There is just one NUS. Suspending activities across the whole university makes sense. It is bold, and I was indeed surprised too, but it makes sense.
This is a timeout to seriously reflect on what had gone wrong, and how things can improve in the future. This is not the time to find fault and blame others. Yes, much as some politicians like to talk about a blame-free culture, some people must be held accountable for their reprehensible actions and face up to disciplinary actions.
A statement issued by two student group, the G Spot and Gender Collective, said:
While it is disappointing that some students have breached the trust by carrying out unauthorised activities that flout the university’s rules, we believe that it is more harmful than beneficial to our university community for the administration to adopt such an authoritarian approach.
Yes, it is a lose-lose situation now. The light touch did not work. The heavy hand has to come. But the heavy hand has its consequences too. Did they think that the university administration had not considered the consequence of what they were doing?
Students also need to understand that what constitutes acceptable and appropriate behaviour is defined by society. It is not up to them alone to choose. As reported in the Straits Times:
Many undergraduates are upset. They said they are old enough to decide what is appropriate for them, and do not need parents and the authorities breathing down their necks.
We live as a part of society, and behavioural norms are decided by society. A group of students cannot just come together and decide that their activities are reasonable and appropriate. No group of students can tell the public that what they do is none of the public’s concern. They represent NUS. In the context of orientation activities, they are not private, anonymous, individuals. The public has a right to be concerned, because parents have children in or will go to NUS. The public has a right to be concerned, because NUS is a premier university in Singapore, one that spends public money. The public has a right to be concerned, because what happens in NUS and what NUS does is also a reflection of Singapore.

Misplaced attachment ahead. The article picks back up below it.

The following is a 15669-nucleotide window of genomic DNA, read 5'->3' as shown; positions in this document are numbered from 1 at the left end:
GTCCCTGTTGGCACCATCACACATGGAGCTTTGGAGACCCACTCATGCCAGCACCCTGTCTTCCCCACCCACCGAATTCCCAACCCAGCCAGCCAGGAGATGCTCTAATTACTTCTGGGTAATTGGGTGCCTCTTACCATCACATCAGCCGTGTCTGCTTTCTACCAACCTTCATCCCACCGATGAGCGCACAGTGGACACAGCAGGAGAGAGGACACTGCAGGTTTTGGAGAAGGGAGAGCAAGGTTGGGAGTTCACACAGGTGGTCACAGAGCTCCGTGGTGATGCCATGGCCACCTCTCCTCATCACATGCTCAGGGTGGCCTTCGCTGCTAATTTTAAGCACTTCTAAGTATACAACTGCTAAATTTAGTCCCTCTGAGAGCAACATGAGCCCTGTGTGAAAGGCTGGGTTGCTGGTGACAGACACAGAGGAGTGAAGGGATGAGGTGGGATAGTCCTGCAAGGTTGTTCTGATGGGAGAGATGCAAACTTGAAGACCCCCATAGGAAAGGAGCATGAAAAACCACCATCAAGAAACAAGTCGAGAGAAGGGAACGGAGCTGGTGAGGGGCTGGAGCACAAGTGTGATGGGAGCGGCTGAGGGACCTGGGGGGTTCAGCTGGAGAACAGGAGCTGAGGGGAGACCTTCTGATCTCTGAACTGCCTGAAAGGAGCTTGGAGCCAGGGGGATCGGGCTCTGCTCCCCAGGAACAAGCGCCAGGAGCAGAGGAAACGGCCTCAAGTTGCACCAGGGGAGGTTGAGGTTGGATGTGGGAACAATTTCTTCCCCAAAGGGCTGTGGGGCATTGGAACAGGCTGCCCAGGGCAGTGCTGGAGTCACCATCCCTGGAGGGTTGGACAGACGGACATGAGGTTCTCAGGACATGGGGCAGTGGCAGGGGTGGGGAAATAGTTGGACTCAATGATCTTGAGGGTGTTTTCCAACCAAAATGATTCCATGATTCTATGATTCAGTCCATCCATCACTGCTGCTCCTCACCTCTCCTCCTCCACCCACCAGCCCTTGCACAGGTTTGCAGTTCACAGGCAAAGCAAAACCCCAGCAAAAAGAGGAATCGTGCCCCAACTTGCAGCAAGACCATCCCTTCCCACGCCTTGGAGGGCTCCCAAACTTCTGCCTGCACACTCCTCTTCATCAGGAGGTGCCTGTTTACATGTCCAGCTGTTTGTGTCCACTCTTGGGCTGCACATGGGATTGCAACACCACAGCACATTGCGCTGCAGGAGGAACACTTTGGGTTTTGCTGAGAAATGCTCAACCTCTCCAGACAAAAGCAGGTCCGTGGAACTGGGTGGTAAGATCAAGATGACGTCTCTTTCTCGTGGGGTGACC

What NUS has on its hands now is a crisis of sorts. Yes, it may sound a bit of a exaggeration to call it a crisis, but it is a crisis. The university’s image has been tarnished. The hard work that has put NUS at the top of global university rankings is threatened. It’s not just orientation activities that are at stake. It is the reputation of NUS at stake. Those students who engaged in those inappropriate activities had probably never thought how their small actions at their level can have such a far-reaching impact.
This O Week, or Orientation Week, will be one of the most unique ones in NUS. It will be an O Week without most of the ‘O’. NUS, the students and administrators, should take this unique opportunity to work together to see how they can create a successful O Week without those usual ‘O’ activities. Take it as a challenge.
Instead of giving up and writing off AY2016/7 as the year of failed orientation, it can perhaps set a precedent, starting a new tradition of orientation that everyone can be proud of.
Note: While I work in NUS, I neither represent students, nor am I any sort of “administrator” relevant in this saga. I am an alumnus.
View Comment Policy